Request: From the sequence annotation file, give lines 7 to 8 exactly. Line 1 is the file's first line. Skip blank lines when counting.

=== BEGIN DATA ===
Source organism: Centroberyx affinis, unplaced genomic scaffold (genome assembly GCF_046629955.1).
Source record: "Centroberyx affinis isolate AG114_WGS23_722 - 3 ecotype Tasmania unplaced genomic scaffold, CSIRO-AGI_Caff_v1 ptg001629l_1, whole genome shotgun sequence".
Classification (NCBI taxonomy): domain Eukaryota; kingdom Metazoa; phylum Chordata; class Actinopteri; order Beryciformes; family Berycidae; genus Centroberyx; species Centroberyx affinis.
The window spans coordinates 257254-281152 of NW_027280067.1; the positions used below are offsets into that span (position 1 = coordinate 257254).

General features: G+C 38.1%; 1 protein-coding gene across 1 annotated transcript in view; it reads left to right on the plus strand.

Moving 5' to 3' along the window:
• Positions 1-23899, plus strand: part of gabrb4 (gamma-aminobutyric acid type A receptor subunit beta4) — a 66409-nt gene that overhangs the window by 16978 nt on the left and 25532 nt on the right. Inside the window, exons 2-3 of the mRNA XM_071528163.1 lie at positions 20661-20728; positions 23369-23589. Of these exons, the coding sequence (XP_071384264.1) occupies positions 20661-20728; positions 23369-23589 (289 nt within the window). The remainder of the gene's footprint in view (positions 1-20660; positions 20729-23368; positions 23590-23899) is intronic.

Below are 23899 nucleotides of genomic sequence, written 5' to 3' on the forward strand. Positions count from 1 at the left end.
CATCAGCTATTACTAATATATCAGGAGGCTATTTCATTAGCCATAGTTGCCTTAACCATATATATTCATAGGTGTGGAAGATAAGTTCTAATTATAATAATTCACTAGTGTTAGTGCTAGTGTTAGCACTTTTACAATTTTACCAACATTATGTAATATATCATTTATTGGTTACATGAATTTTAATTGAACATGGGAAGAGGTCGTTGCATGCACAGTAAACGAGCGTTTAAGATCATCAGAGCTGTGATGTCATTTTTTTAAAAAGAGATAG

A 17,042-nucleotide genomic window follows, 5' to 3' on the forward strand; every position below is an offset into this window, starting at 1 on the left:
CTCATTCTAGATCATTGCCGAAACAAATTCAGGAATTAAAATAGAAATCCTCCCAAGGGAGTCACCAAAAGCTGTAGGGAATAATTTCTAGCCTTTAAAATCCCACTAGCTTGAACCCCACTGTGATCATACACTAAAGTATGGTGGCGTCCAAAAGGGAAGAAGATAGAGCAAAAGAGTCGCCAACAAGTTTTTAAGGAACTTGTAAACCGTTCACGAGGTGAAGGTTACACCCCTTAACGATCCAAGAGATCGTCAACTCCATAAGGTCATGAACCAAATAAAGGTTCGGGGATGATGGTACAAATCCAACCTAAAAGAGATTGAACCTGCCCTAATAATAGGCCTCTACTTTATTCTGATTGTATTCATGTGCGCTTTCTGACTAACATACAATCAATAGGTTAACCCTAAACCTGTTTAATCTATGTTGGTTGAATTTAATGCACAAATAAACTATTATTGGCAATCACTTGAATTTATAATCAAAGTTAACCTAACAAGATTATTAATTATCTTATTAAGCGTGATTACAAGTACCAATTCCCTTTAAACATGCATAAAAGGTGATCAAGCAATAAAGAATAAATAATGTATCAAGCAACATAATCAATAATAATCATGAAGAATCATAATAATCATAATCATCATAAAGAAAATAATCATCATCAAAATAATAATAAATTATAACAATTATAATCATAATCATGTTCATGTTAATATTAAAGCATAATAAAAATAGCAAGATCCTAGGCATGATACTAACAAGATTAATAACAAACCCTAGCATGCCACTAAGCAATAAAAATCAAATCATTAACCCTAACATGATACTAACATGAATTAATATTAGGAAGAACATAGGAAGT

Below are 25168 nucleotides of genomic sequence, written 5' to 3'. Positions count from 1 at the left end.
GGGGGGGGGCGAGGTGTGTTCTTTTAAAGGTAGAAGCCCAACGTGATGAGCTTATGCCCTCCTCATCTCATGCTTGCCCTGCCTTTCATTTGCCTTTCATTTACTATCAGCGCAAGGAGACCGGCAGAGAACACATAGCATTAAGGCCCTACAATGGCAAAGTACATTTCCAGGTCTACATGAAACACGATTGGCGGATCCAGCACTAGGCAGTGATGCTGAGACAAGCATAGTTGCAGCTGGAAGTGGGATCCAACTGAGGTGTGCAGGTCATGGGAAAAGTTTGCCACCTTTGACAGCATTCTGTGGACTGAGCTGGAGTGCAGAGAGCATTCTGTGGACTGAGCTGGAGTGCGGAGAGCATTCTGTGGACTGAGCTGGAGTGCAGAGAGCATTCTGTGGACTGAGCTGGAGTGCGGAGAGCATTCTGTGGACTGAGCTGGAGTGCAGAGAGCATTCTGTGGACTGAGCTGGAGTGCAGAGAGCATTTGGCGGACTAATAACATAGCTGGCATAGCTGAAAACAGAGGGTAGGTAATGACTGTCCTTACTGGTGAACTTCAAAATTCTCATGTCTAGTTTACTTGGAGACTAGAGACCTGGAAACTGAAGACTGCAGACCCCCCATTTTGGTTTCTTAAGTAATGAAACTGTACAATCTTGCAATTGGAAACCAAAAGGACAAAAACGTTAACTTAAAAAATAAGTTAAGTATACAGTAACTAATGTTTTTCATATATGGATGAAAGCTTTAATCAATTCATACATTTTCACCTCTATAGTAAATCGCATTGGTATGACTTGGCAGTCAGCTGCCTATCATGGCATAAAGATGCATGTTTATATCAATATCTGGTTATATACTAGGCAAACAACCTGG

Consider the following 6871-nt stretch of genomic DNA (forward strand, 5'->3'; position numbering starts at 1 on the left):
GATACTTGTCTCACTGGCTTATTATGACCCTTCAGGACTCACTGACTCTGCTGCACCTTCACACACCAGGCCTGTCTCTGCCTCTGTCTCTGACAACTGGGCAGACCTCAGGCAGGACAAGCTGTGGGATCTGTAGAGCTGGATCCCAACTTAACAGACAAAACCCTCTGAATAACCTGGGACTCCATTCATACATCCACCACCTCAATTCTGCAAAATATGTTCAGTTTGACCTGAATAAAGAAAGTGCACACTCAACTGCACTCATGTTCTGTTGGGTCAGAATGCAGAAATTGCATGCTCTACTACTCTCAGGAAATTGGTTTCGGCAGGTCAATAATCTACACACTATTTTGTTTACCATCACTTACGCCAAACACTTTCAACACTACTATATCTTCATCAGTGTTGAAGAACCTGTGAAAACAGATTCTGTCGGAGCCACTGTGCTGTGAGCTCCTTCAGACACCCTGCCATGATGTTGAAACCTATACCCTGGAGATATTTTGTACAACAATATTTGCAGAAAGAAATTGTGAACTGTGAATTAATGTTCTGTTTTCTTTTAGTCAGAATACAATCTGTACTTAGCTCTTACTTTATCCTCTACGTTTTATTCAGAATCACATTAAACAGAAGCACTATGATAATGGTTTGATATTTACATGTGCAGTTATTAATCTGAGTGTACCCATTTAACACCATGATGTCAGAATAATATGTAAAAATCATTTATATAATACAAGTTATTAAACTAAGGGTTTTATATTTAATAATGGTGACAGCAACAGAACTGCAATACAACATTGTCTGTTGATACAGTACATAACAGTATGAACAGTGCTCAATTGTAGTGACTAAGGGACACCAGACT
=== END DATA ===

• Positions 1-23899, plus strand: part of gabrb4 (gamma-aminobutyric acid type A receptor subunit beta4) — a 66409-nt gene that overhangs the window by 16978 nt on the left and 25532 nt on the right. Inside the window, exons 2-3 of the mRNA XM_071528163.1 lie at positions 20661-20728; positions 23369-23589. Of these exons, the coding sequence (XP_071384264.1) occupies positions 20661-20728; positions 23369-23589 (289 nt within the window). The remainder of the gene's footprint in view (positions 1-20660; positions 20729-23368; positions 23590-23899) is intronic.

Below are 23899 nucleotides of genomic sequence, written 5' to 3' on the forward strand. Positions count from 1 at the left end.